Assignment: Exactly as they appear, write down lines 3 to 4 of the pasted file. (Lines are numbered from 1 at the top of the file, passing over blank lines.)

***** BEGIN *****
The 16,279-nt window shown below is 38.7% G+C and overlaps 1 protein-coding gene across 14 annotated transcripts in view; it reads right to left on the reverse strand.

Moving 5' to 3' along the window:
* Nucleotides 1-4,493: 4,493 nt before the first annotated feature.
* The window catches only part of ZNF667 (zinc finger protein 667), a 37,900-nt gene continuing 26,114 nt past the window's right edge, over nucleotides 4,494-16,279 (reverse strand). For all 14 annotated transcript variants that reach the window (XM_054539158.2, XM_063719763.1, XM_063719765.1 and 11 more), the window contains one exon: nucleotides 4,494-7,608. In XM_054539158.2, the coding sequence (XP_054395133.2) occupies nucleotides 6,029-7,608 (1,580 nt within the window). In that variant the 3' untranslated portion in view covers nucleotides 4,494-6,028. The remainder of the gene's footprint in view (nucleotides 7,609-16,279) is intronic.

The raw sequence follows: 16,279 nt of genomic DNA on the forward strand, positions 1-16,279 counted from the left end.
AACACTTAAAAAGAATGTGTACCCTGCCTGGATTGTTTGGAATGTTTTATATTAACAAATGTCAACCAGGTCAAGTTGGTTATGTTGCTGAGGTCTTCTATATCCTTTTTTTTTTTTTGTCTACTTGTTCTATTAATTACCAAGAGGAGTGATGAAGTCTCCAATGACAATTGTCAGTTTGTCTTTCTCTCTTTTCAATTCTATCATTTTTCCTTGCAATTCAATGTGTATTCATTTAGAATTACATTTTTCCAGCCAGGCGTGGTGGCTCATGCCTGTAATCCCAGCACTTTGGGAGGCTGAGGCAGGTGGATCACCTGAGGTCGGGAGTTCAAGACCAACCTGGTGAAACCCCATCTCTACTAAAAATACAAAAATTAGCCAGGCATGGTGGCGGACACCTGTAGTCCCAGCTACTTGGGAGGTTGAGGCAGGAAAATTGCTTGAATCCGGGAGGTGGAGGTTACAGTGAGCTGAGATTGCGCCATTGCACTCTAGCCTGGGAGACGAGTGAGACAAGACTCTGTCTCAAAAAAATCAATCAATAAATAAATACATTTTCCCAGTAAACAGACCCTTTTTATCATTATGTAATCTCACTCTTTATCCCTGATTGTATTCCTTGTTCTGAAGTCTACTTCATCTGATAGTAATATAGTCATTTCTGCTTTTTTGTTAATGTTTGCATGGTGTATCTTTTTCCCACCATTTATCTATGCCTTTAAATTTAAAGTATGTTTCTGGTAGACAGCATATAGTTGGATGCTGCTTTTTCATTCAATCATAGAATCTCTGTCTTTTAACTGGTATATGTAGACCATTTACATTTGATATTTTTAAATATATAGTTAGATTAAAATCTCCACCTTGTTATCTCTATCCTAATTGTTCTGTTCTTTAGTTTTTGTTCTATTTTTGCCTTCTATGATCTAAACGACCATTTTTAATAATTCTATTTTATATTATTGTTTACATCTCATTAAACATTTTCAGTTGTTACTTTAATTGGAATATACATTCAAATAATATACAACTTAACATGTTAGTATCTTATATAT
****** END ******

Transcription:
* Nucleotides 1-4,493: 4,493 nt before the first annotated feature.
* The window catches only part of ZNF667 (zinc finger protein 667), a 37,900-nt gene continuing 26,114 nt past the window's right edge, over nucleotides 4,494-16,279 (reverse strand). For all 14 annotated transcript variants that reach the window (XM_054539158.2, XM_063719763.1, XM_063719765.1 and 11 more), the window contains one exon: nucleotides 4,494-7,608. In XM_054539158.2, the coding sequence (XP_054395133.2) occupies nucleotides 6,029-7,608 (1,580 nt within the window). In that variant the 3' untranslated portion in view covers nucleotides 4,494-6,028. The remainder of the gene's footprint in view (nucleotides 7,609-16,279) is intronic.